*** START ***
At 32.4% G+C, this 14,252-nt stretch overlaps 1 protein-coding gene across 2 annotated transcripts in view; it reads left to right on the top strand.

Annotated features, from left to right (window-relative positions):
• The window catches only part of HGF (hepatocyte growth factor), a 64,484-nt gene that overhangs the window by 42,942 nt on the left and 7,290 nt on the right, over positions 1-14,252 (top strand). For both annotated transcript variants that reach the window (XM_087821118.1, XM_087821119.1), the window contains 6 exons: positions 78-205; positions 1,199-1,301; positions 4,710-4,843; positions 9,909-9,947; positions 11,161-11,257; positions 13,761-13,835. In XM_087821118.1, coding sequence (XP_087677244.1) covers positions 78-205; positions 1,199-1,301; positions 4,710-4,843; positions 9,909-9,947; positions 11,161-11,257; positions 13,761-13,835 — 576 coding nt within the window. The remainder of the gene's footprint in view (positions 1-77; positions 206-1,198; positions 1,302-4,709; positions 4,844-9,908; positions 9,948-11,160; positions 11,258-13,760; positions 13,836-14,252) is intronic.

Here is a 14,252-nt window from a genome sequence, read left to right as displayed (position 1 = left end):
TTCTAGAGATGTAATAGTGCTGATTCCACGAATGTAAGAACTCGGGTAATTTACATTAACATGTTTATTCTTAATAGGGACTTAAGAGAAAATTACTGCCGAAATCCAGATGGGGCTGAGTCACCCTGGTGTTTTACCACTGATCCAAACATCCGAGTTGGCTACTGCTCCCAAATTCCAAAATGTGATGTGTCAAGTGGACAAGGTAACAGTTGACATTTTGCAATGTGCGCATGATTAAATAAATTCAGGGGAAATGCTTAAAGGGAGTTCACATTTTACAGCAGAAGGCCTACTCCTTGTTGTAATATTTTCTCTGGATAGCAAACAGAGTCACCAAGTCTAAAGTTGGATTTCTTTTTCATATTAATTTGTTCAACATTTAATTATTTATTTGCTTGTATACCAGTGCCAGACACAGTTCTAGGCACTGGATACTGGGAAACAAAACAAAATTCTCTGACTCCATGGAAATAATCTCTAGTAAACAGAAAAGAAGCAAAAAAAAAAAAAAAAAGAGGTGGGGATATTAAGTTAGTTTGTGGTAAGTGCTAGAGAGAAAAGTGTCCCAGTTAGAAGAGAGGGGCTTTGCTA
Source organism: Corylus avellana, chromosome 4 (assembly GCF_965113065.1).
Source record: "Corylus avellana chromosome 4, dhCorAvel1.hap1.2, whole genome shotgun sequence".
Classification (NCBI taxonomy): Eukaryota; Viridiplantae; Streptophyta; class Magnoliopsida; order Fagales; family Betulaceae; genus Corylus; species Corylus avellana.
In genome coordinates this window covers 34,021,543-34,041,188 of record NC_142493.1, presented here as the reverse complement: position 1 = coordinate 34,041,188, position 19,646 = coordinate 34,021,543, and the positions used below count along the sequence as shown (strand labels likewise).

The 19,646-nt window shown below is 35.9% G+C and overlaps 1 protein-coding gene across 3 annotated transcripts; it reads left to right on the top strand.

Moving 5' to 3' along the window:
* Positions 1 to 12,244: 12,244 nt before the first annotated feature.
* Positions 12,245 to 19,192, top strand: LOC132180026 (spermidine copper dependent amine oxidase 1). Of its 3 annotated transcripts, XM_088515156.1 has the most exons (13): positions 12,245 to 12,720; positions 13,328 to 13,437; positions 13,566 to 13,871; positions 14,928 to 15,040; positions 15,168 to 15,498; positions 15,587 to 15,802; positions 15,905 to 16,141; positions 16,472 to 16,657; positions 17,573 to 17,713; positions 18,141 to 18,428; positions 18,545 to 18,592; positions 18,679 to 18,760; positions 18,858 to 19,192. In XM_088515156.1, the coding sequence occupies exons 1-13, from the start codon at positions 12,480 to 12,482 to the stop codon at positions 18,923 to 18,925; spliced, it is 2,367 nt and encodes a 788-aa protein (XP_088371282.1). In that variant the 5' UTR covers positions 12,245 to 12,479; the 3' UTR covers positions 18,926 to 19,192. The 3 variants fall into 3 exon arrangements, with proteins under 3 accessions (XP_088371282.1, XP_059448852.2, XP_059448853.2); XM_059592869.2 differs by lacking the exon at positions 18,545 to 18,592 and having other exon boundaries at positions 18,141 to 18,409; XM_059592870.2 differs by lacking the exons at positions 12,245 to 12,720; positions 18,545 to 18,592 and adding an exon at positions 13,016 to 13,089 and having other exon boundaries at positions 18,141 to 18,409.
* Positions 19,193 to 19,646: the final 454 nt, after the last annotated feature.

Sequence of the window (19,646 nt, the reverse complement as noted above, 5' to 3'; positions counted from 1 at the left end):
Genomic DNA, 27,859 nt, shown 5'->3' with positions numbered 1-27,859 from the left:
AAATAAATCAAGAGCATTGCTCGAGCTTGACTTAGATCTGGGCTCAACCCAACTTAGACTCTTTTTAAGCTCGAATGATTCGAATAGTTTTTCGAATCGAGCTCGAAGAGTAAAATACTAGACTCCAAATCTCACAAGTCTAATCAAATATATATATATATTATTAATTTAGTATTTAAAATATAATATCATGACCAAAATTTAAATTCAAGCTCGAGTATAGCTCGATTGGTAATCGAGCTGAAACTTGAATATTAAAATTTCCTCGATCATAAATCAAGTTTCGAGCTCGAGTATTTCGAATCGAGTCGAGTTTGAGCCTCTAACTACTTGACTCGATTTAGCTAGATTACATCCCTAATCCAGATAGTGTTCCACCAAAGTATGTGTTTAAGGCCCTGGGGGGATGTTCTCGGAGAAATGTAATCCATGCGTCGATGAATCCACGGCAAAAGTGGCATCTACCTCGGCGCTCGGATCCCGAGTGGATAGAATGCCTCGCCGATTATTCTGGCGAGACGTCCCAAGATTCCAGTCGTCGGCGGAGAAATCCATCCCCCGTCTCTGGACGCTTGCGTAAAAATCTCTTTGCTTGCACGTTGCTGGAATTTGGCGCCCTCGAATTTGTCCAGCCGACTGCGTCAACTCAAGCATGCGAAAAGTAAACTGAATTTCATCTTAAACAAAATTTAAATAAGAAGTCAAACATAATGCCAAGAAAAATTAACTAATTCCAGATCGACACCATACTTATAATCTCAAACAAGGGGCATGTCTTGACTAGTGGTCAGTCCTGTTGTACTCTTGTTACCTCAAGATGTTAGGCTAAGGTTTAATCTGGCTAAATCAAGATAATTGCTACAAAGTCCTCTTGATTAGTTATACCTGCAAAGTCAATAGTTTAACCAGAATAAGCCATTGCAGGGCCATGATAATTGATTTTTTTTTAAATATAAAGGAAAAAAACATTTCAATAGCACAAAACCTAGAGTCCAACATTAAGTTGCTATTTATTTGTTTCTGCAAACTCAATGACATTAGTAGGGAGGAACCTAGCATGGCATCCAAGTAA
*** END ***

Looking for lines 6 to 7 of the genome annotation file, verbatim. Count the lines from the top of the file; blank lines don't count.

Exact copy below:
Source organism: Corylus avellana, chromosome 4 (assembly GCF_965113065.1).
Source record: "Corylus avellana chromosome 4, dhCorAvel1.hap1.2, whole genome shotgun sequence".